Bulgaria urged to consider new build

29 January 2018

Bulgaria should accelerate new nuclear build to meet the growing need for reliable, low-carbon electricity, World Nuclear Association director general Agneta Rising told Energy Commission Members at the Bulgarian Parliament on 25 January.

Rising called on the Bulgarian government to bring new momentum to nuclear new build in Bulgaria.

"We look to governments to set clear and consistent energy policy, policy that recognises those energy sources with low carbon attributes, that reflects system costs and ensures security of supply and that encourages investment in new generation projects," she said.

"The time is right for Bulgaria to take the lead and make a strong commitment to a new nuclear build programme."

Nuclear energy supplies around 35% of Bulgaria's electricity, from two Soviet-built VVER-1000 units operating at Kozloduy nuclear plant. However, four smaller units at Kozloduy were closed under pressure from the European Union (EU) as a condition for Bulgaria’s EU membership.

A new plant, the Belene nuclear plant, was planned but was cancelled after construction began. The Belene project, first started in the 1980s but abandoned following the Soviet collapse, was resurrected in 2002. In 2006 Russia’s Atomstroyexport (part of state nuclear corporation Rosatom) won an international tender to build the two-unit plant. In 2008, Bulgaria signed a contract for the design, construction and commissioning of two Russian VVER-1000 reactors at Belene, but the project was cancelled in 2012 following a change of government after work had begun. The International Court of Arbitration under the International Chamber of Commerce in Geneva in 2016 awarded Atomstroyexport €620m ($688m) over the cancellation of the project for equipment already manufactured, and Bulgaria agreed to take possession of the reactors. Rosatom in October said it is ready to invest in the Belene project if it is revived.

The Bulgarian government has insisted that the project can only be revived with private investment. However, a Risk Analysis for Variants of the Belene NPP project, prepared by the Vienna International Centre for Nuclear Competence for the Bulgarian Atomic Forum (Bulatom) on 22 January recommended that the Bulgarian government should seriously reconsider their position of non-participation. Globally, there is no precedent in which nuclear projects are implemented without state involvement. Different forms, elements and rates of participation are possible, including those ranging from direct sponsorship, loan guarantees, tax credits, long-term energy purchase agreements and price differences, the analysis noted.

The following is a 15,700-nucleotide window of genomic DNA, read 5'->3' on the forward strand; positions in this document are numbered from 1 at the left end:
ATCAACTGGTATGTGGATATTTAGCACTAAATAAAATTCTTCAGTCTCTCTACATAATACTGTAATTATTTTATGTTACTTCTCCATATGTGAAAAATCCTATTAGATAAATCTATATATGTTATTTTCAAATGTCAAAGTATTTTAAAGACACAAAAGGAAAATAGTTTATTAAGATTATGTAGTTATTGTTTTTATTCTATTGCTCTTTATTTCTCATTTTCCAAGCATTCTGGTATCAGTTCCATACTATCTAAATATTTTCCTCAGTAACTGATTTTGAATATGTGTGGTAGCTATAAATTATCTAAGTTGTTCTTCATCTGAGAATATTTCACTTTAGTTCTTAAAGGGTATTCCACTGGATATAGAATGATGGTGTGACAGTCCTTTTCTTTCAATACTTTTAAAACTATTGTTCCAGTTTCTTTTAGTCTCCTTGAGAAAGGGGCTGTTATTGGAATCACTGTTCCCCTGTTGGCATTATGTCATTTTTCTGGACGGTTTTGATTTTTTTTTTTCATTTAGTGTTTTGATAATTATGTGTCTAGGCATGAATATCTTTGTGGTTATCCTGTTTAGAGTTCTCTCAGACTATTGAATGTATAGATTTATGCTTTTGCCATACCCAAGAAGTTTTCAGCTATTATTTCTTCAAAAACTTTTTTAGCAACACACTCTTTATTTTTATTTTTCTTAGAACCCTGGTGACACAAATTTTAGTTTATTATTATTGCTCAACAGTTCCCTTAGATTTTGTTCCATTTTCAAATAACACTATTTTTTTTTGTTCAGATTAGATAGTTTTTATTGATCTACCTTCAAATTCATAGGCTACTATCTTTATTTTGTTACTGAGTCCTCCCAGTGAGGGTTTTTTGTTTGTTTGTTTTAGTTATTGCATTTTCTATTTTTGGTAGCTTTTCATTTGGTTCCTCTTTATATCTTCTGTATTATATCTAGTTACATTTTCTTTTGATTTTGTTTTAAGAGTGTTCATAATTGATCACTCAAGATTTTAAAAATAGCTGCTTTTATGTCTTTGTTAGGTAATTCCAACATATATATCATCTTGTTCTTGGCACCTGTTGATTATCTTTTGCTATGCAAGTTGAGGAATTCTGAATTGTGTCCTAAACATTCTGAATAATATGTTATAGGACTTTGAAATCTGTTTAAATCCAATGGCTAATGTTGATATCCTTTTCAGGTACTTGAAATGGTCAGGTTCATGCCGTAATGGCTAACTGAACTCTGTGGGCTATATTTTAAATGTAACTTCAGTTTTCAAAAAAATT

The report said the annual cost of the project would be about €2bn which the state could afford. Another option is to use the equipment for a new unit at Kozloduy, but this would incur additional costs. Abandoning the project and selling the equipment as scrap would result in a loss of about $1.5m. Other options are 100% state participation; 100% private participation, which would require new licensing; or state partnership with an investor. The sale of the project is also a possibility to companies from Russia and China.

In November 2017, Scientists at the Bulgarian Academy of Sciences (BAS) also recommended continuing construction of Belene. "The Belene NPP construction project is viable," said Professor Alexander Tasev, head of a scientific group that conducted a technical, economic and legal analysis of the project. He noted that the nuclear plant would be profitable provided investments in the project do not exceed €10.5bn ($12.4bn), and interest on loans raised should not be more than 4.5%. The experts also recommended direct involvement of the state in the construction of the station as one of the investors.

On 22 January, Lachezar Kostov, Chairman of Bulgaria’s Nuclear Regulatory Agency (NRA) said the Belene project could move to the approval of the technical plan if the Council of Ministers and the National Assembly decided to restart the project. The project would have to be revised to meet new post-Fukushima requirements, but this could be done within in six months, he said. He confirmed that state-owned National Electric Company (NEK) had the finances and human resources to follow the recommendations of the Russian manufacturer for storage of the reactor components. So far, two batches of reactor equipment components, including two reactor pressure vessels, six steam generators, and two pressurisers, have been delivered to the Belene site.

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